2001 Dallas Cowboys season

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The 2001 Dallas Cowboys season was the team's 42nd in the NFL.

2001 Dallas Cowboys season
Head coach Dave Campo
Home field Texas Stadium
Results
Record 5–11
Division place 5th NFC East
Playoff finish did not qualify
Timeline
Previous season Next season
< 2000 2002 >

Regular season[edit]

An eventful off-season created a lot buzz but little change in the Cowboys' fortunes. Franchise quarterback Troy Aikman, after suffering a pair of concussions the previous season, was released by the team. Unable to sign on with another team — in part due to his long history of concussions — Aikman announced his retirement at an emotional and lengthy press conference later in the off-season. This left running back Emmitt Smith as the last of the famed "triplets" from the teams' Super Bowl victories. Veteran quarterback Tony Banks was signed in the off-season from the Super Bowl champion Baltimore Ravens as an immediate replacement, and owner Jerry Jones hand picked Georgia quarterback Quincy Carter with a second round draft choice as the quarterback of the future. Many saw the Carter pick as quite a reach considering Carter's inconsistent career at Georgia and his low draft rating by several other teams.

Despite what seemed a promising outing in the first pre-season game by starter Tony Banks, the Cowboys, in a very surprising move, released Banks in the middle of training camp and handed the reins over to their rookie quarterback. Unfortunately, a combination of injuries and ineffectiveness led to the Cowboys starting a total of four different quarterbacks over the course of the season including journeyman Anthony Wright and former Arkansas Razorback Clint Stoerner. In an attempt to provide more depth at the quarterback position, the team signed former second-overall draft pick Ryan Leaf mid-season, however he provided no improvement in his limited playing time. His only start of the season, a Week 9 loss to the Falcons, was the final start of his career. The game also marked the first start for Falcons QB Michael Vick.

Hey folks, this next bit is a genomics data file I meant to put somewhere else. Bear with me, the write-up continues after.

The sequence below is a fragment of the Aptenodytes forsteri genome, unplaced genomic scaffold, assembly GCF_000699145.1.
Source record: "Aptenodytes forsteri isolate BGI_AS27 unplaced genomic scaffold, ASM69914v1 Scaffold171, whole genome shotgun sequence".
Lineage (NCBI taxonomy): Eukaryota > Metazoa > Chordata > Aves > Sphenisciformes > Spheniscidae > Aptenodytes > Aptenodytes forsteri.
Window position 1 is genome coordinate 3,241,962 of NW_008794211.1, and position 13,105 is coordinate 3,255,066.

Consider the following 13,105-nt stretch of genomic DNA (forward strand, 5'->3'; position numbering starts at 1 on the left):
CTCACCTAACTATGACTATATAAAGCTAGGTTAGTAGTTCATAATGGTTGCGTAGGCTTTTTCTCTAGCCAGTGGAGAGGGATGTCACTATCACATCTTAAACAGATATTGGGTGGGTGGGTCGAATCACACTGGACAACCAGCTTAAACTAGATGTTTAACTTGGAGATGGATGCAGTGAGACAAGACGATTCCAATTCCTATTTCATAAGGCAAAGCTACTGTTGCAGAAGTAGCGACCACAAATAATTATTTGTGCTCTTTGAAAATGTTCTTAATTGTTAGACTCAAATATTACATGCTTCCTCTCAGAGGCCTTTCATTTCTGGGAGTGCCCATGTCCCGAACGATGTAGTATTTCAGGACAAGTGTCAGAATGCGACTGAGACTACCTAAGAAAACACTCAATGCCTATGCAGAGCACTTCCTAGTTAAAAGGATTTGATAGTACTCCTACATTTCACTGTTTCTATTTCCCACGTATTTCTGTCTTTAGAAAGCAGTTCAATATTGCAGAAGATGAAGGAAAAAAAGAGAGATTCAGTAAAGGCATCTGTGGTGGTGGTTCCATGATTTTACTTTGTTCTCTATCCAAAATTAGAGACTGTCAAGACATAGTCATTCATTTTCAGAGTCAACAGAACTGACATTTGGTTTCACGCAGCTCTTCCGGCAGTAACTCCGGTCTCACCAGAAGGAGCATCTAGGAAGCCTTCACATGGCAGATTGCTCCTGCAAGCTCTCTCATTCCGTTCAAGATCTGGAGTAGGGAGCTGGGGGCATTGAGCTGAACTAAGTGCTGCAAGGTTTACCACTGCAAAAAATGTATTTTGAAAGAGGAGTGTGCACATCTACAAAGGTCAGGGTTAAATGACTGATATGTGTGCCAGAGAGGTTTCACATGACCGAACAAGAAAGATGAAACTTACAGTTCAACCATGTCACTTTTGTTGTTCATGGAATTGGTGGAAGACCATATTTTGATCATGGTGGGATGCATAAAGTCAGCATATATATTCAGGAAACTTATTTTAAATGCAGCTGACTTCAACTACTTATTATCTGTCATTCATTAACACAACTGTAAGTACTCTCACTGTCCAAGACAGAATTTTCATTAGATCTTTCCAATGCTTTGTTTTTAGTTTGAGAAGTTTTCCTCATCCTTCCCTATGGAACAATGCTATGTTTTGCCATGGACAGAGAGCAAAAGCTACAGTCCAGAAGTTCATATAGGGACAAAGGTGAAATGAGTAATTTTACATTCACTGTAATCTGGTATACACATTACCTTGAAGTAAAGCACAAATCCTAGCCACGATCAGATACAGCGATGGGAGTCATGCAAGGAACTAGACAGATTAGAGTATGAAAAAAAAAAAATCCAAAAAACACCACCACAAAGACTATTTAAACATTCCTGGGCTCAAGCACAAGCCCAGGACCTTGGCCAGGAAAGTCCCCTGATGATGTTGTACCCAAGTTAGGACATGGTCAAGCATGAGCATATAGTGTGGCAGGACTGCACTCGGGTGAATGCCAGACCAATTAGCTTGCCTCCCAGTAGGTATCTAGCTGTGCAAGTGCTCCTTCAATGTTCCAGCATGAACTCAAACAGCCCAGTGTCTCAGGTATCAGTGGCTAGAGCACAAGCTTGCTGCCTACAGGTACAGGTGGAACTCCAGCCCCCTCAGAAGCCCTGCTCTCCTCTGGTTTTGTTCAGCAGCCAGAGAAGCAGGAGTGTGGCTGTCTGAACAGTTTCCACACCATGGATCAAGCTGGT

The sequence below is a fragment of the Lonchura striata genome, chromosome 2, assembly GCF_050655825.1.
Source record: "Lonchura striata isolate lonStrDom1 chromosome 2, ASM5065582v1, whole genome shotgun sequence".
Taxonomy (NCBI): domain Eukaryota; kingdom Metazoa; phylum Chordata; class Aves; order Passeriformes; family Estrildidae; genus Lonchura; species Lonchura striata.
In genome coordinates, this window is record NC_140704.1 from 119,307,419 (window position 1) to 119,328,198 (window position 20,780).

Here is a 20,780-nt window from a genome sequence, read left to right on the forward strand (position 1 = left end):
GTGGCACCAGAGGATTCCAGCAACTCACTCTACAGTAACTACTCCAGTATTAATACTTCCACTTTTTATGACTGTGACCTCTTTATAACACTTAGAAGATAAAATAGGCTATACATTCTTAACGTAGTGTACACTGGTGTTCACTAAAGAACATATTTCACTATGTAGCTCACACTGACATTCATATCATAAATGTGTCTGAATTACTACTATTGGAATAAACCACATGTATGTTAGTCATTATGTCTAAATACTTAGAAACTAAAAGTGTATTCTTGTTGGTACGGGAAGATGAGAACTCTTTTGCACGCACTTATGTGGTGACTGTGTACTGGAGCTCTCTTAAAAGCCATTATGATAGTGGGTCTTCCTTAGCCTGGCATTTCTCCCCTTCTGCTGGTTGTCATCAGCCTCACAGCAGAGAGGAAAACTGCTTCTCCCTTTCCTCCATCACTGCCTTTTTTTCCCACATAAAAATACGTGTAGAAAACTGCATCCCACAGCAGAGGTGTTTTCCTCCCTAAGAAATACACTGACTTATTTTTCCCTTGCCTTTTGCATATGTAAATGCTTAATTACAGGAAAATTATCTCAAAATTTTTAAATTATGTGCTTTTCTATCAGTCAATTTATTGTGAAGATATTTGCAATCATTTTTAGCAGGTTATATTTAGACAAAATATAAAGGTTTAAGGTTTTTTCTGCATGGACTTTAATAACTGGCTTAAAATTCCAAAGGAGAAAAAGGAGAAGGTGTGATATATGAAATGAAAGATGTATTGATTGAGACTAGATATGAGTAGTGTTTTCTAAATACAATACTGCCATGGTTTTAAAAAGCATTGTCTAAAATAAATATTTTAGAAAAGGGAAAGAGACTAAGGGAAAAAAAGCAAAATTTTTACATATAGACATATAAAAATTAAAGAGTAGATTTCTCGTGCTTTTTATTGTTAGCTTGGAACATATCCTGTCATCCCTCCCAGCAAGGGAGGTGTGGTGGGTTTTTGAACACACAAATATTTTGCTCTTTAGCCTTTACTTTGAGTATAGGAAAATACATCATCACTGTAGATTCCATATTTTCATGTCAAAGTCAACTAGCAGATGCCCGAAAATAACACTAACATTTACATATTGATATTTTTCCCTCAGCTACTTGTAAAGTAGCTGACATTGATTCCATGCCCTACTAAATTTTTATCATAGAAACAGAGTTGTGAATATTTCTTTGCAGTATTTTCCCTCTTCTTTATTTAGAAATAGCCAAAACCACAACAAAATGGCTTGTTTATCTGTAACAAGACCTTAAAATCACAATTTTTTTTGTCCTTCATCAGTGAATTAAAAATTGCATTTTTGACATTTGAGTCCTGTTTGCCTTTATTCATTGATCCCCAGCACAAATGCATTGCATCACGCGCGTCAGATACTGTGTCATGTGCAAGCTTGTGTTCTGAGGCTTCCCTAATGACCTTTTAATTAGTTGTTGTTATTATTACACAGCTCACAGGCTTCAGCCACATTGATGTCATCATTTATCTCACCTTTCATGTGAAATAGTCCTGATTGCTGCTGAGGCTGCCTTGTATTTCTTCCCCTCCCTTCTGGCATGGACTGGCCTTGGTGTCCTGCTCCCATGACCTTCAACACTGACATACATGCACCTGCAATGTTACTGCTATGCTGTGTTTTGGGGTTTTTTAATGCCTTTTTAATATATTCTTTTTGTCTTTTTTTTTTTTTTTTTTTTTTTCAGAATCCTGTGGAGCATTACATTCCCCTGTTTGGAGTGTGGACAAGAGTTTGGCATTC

Even with the injection of new blood, the Cowboys suffered through another 5–11 campaign and a last place finish in the NFC East. The lack of development at quarterback and the offense as a whole would be blamed on offensive coordinator Jack Reilly who was dismissed after the season. Fans became weary of the Cowboys' performance and blamed owner Jerry Jones, who by now had taken a more hands-on approach to running the team.

One notable game included week 7, where the Cowboys led the Giants 24–7 at halftime, but (thanks in part to Clint Stoerner's throwing 4 interceptions) the Giants rallied to win in overtime. In an unusual move, Stoerner was pulled from the game for Ryan Leaf late in the 4th quarter of a tie game. It was Leaf's debut with the team, but he couldn't lead them to victory.

Another infamous game was on Thanksgiving Day against the Broncos. Dallas trailed 26–10 and scored a touchdown in the 4th quarter. Coach Dave Campo decided against "going for 2" which if successful would have made it an eight point (and one possession game). Campo instead kicked the extra point, keeping the margin at 9. Dallas did score one more late TD but that was not enough to tie the game and they never got the ball back, and lost 26–24.

A second consecutive season sweep of rival Washington Redskins and a victory over the San Francisco 49ers were the only victories of note. Much of the focus turned towards Emmitt Smith and his pursuit of the all-time career rushing yardage record. During an early season game against the San Diego Chargers, Bob Hayes was inducted into the Cowboys Ring of Honor.

Schedule[edit]

Week Date Opponent Result Attendance
1 September 9, 2001 Tampa Bay Buccaneers L 10–6
61,521
2 September 23, 2001 San Diego Chargers L 32–21
63,430
3 September 30, 2001 at Philadelphia Eagles L 40–18
66,621
4 October 7, 2001 at Oakland Raiders L 28–21
61,535
5 October 15, 2001 Washington Redskins W 9–7
63,941
6 Bye
7 October 28, 2001 Arizona Cardinals W 17–3
63,114
8 November 4, 2001 at New York Giants L 27–24
78,673
9 November 11, 2001 at Atlanta Falcons L 20–13
69,010
10 November 18, 2001 Philadelphia Eagles L 36–3
63,204
11 November 22, 2001 Denver Broncos L 26–24
64,104
12 December 2, 2001 at Washington Redskins W 20–14
85,112
13 December 9, 2001 New York Giants W 20–13
61,821
14 December 16, 2001 at Seattle Seahawks L 29–3
63,366
15 December 23, 2001 at Arizona Cardinals L 17–10
48,883
16 December 30, 2001 San Francisco 49ers W 27–21
64,366
17 January 6, 2002 at Detroit Lions L 15–10
77,512

Standings[edit]

NFC East
W L T PCT PF PA
Philadelphia Eagles 11 5 0 .688 343 208
Washington Redskins 8 8 0 .500 256 303
New York Giants 7 9 0 .438 294 321
Arizona Cardinals 7 9 0 .438 295 343
Dallas Cowboys 5 11 0 .313 246 338

[1]


Roster[edit]

Dallas Cowboys 2001 roster
Quarterbacks

Running Backs

Wide Receivers

Tight Ends

Offensive Linemen

Defensive Linemen

Linebackers

Defensive Backs

Special Teams

Reserve Lists

Rookies in italics
53 Active, 13 Inactive

Coaching staff[edit]

Dallas Cowboys 2001 coaching staff
Front Office

Head Coaches

Offensive Coaches

 

Defensive Coaches

  • Defensive Coordinator – Mike Zimmer
  • Defensive End – Jim Jeffcoat
  • Defensive Tackle – Andre Patterson
  • Defensive Nickel – Bill Bates
  • Linebackers – George Edwards
  • Secondary – Pete Carmichael, Jr.

Special Teams Coaches

  • Special Teams – Joe Avezzano
  • Kickers – Steve Hoffman
  • Strength and Conditioning – Joe Juraszek

Source:[2]

References[edit]

  1. ^ 2013 NFL Record and Fact Book (PDF). National Football League. p. 378. Archived from the original on January 2, 2014. Retrieved January 2, 2014. 
  2. ^ NFL 2001 Record and Fact Book, Workman Publishing Co, New York, NY, ISBN 0-7611-2480-2, p. 113